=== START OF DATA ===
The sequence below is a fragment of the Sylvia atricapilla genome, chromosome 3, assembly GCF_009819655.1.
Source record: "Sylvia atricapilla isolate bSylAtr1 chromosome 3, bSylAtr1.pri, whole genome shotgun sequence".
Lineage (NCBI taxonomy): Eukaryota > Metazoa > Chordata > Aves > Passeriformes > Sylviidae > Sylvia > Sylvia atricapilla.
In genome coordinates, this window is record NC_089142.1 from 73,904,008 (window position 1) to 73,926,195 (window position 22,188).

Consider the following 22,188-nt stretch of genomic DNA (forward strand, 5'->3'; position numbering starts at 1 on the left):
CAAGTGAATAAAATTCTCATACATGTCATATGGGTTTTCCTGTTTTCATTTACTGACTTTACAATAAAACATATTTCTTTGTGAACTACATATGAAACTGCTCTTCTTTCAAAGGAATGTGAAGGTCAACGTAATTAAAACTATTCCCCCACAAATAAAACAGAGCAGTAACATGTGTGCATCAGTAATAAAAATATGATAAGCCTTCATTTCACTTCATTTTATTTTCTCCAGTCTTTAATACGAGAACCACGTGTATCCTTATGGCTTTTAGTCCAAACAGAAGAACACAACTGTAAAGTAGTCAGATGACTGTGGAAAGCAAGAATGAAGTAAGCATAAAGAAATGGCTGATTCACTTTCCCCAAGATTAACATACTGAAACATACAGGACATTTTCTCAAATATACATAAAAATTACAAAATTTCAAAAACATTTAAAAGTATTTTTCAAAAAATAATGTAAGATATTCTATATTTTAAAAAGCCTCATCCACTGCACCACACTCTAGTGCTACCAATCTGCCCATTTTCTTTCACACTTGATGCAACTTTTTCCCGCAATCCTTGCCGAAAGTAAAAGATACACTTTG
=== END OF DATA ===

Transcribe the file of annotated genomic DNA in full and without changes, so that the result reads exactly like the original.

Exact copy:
The sequence below is a fragment of the Sylvia atricapilla genome, chromosome 3, assembly GCF_009819655.1.
Source record: "Sylvia atricapilla isolate bSylAtr1 chromosome 3, bSylAtr1.pri, whole genome shotgun sequence".
Lineage (NCBI taxonomy): Eukaryota > Metazoa > Chordata > Aves > Passeriformes > Sylviidae > Sylvia > Sylvia atricapilla.
In genome coordinates, this window is record NC_089142.1 from 73,904,008 (window position 1) to 73,926,195 (window position 22,188).

Consider the following 22,188-nt stretch of genomic DNA (forward strand, 5'->3'; position numbering starts at 1 on the left):
CAAGTGAATAAAATTCTCATACATGTCATATGGGTTTTCCTGTTTTCATTTACTGACTTTACAATAAAACATATTTCTTTGTGAACTACATATGAAACTGCTCTTCTTTCAAAGGAATGTGAAGGTCAACGTAATTAAAACTATTCCCCCACAAATAAAACAGAGCAGTAACATGTGTGCATCAGTAATAAAAATATGATAAGCCTTCATTTCACTTCATTTTATTTTCTCCAGTCTTTAATACGAGAACCACGTGTATCCTTATGGCTTTTAGTCCAAACAGAAGAACACAACTGTAAAGTAGTCAGATGACTGTGGAAAGCAAGAATGAAGTAAGCATAAAGAAATGGCTGATTCACTTTCCCCAAGATTAACATACTGAAACATACAGGACATTTTCTCAAATATACATAAAAATTACAAAATTTCAAAAACATTTAAAAGTATTTTTCAAAAAATAATGTAAGATATTCTATATTTTAAAAAGCCTCATCCACTGCACCACACTCTAGTGCTACCAATCTGCCCATTTTCTTTCACACTTGATGCAACTTTTTCCCGCAATCCTTGCCGAAAGTAAAAGATACACTTTG